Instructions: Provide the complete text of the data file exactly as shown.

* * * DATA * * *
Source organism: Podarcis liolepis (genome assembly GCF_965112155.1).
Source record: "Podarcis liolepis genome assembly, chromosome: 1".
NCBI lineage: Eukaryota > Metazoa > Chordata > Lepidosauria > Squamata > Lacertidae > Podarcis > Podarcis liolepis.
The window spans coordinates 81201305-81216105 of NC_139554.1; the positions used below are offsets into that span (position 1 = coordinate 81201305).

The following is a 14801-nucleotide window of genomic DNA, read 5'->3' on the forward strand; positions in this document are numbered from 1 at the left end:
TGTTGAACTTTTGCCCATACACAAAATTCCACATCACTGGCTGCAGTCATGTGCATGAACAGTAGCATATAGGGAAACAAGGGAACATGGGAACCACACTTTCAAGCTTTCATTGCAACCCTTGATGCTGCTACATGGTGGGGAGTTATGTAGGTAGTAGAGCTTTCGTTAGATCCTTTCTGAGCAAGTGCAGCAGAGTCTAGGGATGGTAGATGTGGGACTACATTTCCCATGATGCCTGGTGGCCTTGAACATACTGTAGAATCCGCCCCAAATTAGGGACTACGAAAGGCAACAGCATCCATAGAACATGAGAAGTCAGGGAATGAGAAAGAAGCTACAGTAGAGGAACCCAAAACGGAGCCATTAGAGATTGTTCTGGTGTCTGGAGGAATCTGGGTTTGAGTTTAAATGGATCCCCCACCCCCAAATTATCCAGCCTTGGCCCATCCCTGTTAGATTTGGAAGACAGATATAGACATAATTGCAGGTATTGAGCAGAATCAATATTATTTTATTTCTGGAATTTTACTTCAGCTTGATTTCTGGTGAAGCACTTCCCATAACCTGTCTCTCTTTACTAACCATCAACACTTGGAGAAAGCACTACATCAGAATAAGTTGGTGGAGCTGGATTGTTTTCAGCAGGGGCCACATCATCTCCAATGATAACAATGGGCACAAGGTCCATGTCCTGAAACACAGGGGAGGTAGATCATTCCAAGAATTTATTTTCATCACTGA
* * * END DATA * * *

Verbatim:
Source organism: Podarcis liolepis (genome assembly GCF_965112155.1).
Source record: "Podarcis liolepis genome assembly, chromosome: 1".
NCBI lineage: Eukaryota > Metazoa > Chordata > Lepidosauria > Squamata > Lacertidae > Podarcis > Podarcis liolepis.
The window spans coordinates 81201305-81216105 of NC_139554.1; the positions used below are offsets into that span (position 1 = coordinate 81201305).

The following is a 14801-nucleotide window of genomic DNA, read 5'->3' on the forward strand; positions in this document are numbered from 1 at the left end:
TGTTGAACTTTTGCCCATACACAAAATTCCACATCACTGGCTGCAGTCATGTGCATGAACAGTAGCATATAGGGAAACAAGGGAACATGGGAACCACACTTTCAAGCTTTCATTGCAACCCTTGATGCTGCTACATGGTGGGGAGTTATGTAGGTAGTAGAGCTTTCGTTAGATCCTTTCTGAGCAAGTGCAGCAGAGTCTAGGGATGGTAGATGTGGGACTACATTTCCCATGATGCCTGGTGGCCTTGAACATACTGTAGAATCCGCCCCAAATTAGGGACTACGAAAGGCAACAGCATCCATAGAACATGAGAAGTCAGGGAATGAGAAAGAAGCTACAGTAGAGGAACCCAAAACGGAGCCATTAGAGATTGTTCTGGTGTCTGGAGGAATCTGGGTTTGAGTTTAAATGGATCCCCCACCCCCAAATTATCCAGCCTTGGCCCATCCCTGTTAGATTTGGAAGACAGATATAGACATAATTGCAGGTATTGAGCAGAATCAATATTATTTTATTTCTGGAATTTTACTTCAGCTTGATTTCTGGTGAAGCACTTCCCATAACCTGTCTCTCTTTACTAACCATCAACACTTGGAGAAAGCACTACATCAGAATAAGTTGGTGGAGCTGGATTGTTTTCAGCAGGGGCCACATCATCTCCAATGATAACAATGGGCACAAGGTCCATGTCCTGAAACACAGGGGAGGTAGATCATTCCAAGAATTTATTTTCATCACTGA